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Mick can save Tractor Boys

FORMER Ireland international Daryl Murphy believes that Mick McCarthy is the only man who can save his Ipswich Town side from relegation.

McCarthy was confirmed as Ipswich's new boss yesterday and the 53-year-old is being thrown in at the deep end with a Championship game away to Birmingham City tomorrow. Five points adrift at the bottom of the table and with a goal difference of -16, things look bleak for Ipswich.

But Waterford man Murphy (right), who worked under McCarthy at Sunderland a decade ago, feels that the arrival of his former boss can keep the one-time UEFA Cup winners in the division.

"I had a full season of working under Mick, he has a great record in the Championship and if anyone can get us out of the mess we're in, it's Mick McCarthy," Murphy told the Herald after his first meeting with McCarthy in his new role as Ipswich gaffer.

"We just had a brief chat with Mick yesterday and he took us for training. I think I'm the only player that has played under Mick before so it was good to hook up with him again and I think his record is excellent.

"It's hard for Mick to come into a situation like this, a team at the bottom of the table and where confidence is a bit low, but I know how Mick works and I think he has the character to get us out of it.

"Relegation is a horrible feeling and it would be unthinkable for a club like Ipswich Town to go down into League One, so we have to make sure that doesn't happen.

"I have worked with Mick before, he was the manager who gave me my second chance in England as he took me from Waterford United to Sunderland," says Murphy, who is on a season-long loan deal from Celtic to Ipswich.

"When he brought me over to Sunderland everything looked great over there: Sunderland had just been promoted under Mick and we were all looking forward to the Premier League. But we ended up getting relegated and I was very sorry to see Mick leave.

"He won't have much time to settle in but from Mick's point of view he knows that we can't do any worse than we have been doing in the last while.

"All the players know that we have to start picking up points and winning games.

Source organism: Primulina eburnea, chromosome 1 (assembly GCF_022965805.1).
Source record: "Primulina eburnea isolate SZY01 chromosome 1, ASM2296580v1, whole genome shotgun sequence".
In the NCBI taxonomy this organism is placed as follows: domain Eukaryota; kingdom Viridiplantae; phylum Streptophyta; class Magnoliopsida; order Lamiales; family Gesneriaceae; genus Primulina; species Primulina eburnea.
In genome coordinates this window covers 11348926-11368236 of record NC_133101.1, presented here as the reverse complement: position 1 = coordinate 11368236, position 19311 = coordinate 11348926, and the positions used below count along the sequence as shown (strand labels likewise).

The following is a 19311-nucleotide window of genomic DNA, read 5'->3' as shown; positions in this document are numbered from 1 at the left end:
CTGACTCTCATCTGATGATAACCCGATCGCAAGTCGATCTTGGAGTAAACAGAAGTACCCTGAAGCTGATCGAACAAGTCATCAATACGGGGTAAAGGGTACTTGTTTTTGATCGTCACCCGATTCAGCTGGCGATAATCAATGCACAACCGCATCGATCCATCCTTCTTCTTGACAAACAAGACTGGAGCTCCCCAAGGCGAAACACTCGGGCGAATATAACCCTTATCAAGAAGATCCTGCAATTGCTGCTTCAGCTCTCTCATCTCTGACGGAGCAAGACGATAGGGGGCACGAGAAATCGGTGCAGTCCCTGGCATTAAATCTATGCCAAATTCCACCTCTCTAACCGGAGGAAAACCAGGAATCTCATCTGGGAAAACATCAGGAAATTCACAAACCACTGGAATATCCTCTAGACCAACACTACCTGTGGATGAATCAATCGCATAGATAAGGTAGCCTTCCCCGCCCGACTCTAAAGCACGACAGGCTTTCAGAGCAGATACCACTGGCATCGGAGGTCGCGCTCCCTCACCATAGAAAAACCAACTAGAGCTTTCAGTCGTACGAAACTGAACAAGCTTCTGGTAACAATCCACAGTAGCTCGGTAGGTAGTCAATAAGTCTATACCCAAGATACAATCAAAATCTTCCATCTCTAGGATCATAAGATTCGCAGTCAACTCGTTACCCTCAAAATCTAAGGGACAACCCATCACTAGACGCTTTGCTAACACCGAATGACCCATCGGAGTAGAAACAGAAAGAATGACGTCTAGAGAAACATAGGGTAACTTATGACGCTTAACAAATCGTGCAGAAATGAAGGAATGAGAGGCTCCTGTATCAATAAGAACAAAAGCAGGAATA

"There's almost a six-point gap between us and the team ahead of us, so if we don't start getting some points on board soon there could come a time when we're so far behind that even if we win some games it won't make any difference.

"It's a fresh start, everyone wants to try and get into the team, everyone will want to impress Mick. We have a big squad and we need to just start winning games, starting tomorrow," added Murphy, who is out of contract with Celtic at the end of this season.

The Tractor Boys had a reasonable start to the season under Paul Jewell, with two wins and a draw from the first three games, but since then it's been a nightmare season: 12 games without a win and a run of four successive defeats.

"We have thrown away a lot of points; in lots of games we have been in front but we can't kill teams off.

"We just have to be more ruthless. We've had chances to kill teams off and not taken them so Mick can maybe put that right," added Murphy.

The arrival of McCarthy onto the scene at Ipswich is bound to spark an Ireland-related conversation between the pair, but Murphy -- now 29 -- admits that his international career, which saw him win seven senior caps from 2007-08, is over.

"I don't even think about it any more, I have been out of the frame for so long that it's not even on the agenda for me," says Murphy.

"I was fortunate enough to play for my country. I would have liked more caps than I got but it wasn't to be (but) it was still a great honour to get even a few caps."


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